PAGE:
The export of UCO is increasing demand for palm oil in producer countries © AFP/Getty Images
The export of UCO is increasing demand for palm oil in producer countries © AFP/Getty Images

Used cooking oil linked to deforestation

Used cooking oil (UCO) has been touted as a green fuel source but a report has warned that supply chain uncertainties mean its use may be increasing demand for palm oil and deforestation.

A recent boom in the amount of UCO imported into the EU from Asia to produce biodiesel, which produces far less CO2 than fossil fuels in cars, has led to high hopes for the fuel source. Between 2011 and 2016 there was a 360% increase in use of UCO to produce biodiesel within the EU.

But a report by bioeconomy consultancy NNFCC expresses fears that the UCO is being replaced across Asia with palm oil from deforested areas.

UCO is classed as a waste product within the EU, which means fuel producers are potentially able to claim double carbon credits for using it in their fuels, creating soaring demand. 

Between April and December 2018 93m litres of fuel derived from Chinese imported UCO was produced in the UK while UCO sourced from the UK was used to produce 76m litres of fuel.

However, UCO in some parts of Asia is not classed as a waste product and forms a common ingredient for animal feed.

As a result the report fears that UCO formerly used to produce animal feed in Asia may be diverted to Europe, where it can be sold at a higher price, and the shortfall in Asian animal feed will be made up with palm oil.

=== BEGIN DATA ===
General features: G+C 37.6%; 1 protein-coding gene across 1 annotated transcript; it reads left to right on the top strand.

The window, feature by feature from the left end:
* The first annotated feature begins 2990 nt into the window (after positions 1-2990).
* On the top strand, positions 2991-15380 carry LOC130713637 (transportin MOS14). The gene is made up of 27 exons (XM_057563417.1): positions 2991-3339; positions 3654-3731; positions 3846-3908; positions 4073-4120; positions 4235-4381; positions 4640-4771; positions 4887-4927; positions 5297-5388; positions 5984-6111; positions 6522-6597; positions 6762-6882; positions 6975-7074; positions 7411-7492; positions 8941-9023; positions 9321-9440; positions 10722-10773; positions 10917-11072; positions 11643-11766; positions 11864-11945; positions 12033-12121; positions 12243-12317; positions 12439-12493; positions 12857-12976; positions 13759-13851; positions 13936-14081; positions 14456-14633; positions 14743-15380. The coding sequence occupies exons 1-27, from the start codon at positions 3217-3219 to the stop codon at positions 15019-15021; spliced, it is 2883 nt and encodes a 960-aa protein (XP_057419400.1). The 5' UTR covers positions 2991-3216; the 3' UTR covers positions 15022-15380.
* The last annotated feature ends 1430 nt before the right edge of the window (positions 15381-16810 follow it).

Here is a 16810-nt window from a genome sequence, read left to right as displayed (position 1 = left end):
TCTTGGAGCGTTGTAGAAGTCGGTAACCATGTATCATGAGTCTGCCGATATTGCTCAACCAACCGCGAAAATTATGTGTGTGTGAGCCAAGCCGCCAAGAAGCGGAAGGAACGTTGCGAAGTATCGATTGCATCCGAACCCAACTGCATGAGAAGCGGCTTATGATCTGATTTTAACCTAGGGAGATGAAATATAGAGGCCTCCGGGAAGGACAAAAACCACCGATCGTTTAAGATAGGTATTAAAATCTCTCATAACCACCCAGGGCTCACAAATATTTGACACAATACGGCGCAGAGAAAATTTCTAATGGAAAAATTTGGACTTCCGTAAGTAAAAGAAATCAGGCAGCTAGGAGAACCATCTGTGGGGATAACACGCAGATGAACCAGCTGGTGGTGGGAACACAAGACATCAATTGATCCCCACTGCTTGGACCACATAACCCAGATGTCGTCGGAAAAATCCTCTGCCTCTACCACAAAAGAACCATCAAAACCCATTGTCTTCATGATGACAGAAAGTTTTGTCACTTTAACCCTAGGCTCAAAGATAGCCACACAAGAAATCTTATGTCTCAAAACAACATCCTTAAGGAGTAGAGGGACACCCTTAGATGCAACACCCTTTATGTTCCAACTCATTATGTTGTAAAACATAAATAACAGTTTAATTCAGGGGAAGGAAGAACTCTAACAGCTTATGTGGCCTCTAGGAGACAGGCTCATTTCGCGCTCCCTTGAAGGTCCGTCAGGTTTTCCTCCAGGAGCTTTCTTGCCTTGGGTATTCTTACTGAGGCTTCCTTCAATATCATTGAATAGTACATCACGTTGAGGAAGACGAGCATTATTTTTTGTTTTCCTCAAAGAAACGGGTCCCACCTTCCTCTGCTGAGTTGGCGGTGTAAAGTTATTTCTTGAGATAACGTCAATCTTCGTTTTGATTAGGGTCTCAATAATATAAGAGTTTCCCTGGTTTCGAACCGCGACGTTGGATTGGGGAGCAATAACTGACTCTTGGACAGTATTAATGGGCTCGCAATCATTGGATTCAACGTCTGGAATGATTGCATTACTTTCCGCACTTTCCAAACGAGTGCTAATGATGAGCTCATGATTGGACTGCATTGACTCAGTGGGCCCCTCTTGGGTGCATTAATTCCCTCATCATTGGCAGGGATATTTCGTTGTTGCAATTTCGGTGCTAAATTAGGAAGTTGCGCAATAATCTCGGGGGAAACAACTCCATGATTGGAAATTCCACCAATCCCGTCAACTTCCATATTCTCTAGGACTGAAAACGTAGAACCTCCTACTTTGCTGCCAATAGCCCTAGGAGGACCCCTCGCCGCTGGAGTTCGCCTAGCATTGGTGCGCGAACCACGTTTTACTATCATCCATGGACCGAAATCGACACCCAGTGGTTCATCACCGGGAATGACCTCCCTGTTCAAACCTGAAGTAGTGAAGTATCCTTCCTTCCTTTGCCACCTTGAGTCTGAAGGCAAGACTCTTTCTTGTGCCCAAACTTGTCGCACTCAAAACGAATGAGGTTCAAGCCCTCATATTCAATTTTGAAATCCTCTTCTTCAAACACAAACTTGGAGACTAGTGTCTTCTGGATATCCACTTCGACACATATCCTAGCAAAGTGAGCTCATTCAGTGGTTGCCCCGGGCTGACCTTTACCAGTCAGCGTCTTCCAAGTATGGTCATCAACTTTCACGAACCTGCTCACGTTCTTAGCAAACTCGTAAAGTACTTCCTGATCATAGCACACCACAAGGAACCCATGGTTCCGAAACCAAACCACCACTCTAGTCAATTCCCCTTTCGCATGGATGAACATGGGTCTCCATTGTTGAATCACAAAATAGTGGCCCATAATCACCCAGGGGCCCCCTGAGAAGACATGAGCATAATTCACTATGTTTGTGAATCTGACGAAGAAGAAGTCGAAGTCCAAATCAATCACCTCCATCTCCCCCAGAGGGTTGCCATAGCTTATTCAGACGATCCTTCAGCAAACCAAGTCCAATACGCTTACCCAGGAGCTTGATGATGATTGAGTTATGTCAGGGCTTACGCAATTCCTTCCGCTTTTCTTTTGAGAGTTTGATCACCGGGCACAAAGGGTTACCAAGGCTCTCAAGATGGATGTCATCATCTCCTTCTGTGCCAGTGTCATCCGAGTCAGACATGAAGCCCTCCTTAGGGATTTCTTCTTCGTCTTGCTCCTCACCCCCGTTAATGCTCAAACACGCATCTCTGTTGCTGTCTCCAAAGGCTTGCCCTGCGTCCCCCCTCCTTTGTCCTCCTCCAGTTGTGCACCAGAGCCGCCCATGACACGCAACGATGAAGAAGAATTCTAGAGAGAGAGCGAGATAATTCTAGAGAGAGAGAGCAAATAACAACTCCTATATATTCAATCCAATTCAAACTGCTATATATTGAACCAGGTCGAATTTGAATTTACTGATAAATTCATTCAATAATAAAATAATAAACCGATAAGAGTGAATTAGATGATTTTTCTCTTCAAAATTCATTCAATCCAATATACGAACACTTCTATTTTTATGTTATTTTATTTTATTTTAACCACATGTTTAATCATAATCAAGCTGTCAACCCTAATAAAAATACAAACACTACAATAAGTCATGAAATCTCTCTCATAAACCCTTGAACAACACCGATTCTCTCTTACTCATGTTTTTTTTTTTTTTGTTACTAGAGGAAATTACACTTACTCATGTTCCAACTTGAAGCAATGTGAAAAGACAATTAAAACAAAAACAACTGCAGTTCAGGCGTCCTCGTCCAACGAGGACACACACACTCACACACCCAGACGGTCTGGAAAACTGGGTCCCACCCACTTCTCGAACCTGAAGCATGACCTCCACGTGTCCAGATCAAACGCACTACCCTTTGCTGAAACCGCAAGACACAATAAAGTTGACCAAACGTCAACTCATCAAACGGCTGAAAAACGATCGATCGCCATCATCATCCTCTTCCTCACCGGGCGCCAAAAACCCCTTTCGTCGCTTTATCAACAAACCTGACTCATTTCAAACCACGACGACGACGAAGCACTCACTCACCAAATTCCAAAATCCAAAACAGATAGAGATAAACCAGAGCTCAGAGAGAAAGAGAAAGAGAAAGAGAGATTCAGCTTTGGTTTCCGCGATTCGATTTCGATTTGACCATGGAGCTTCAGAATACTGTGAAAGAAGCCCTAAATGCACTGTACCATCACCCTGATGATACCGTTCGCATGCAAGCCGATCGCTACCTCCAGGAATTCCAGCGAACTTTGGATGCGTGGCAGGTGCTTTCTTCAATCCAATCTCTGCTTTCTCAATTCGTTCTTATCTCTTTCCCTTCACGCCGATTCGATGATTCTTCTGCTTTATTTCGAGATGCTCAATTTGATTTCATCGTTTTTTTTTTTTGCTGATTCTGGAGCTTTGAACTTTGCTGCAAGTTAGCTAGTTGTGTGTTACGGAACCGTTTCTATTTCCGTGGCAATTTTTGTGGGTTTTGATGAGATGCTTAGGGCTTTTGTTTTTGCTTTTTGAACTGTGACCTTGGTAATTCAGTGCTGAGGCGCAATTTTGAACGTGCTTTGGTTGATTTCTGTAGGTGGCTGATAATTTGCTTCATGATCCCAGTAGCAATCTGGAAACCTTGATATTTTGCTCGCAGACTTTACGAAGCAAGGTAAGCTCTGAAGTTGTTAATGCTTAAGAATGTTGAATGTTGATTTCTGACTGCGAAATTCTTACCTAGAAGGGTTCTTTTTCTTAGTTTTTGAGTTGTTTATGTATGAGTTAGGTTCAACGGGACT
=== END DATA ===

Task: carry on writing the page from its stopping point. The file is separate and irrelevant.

This may explain the fact that palm oil imports into China are increasing, in line with the country’s increasing exports of UCO, the report said.

The report warned that as there were no globally agreed supply chain standards for UCO it was impossible to be sure UCO sourced from Asia met the same standards as that sourced from within the EU, where quality is more closely regulated.

“To meet the growing demand for UCO, sourcing and importing from outside the EU is the only legitimate option for increasing supply,” said the report.

“However, as there are no current globally agreed standards for UCO, suppliers are only required to meet the operator’s specifications, resulting in a wide variety of qualities and chemical compositions.”

Large-scale deforestation and the loss of natural habitats across Indonesia, Malaysia and Thailand has been blamed on palm oil production, with Indonesia alone losing 3m hectares of forest between 2010 and 2015 to palm oil plantations.

“If the use of imported UCO is to continue, then confidence in its supply chain should be paramount; the certification process of UCO – specifically when sourced from outside the EU, where it is likely to be used as an animal feed – should be robust,” concluded the report.

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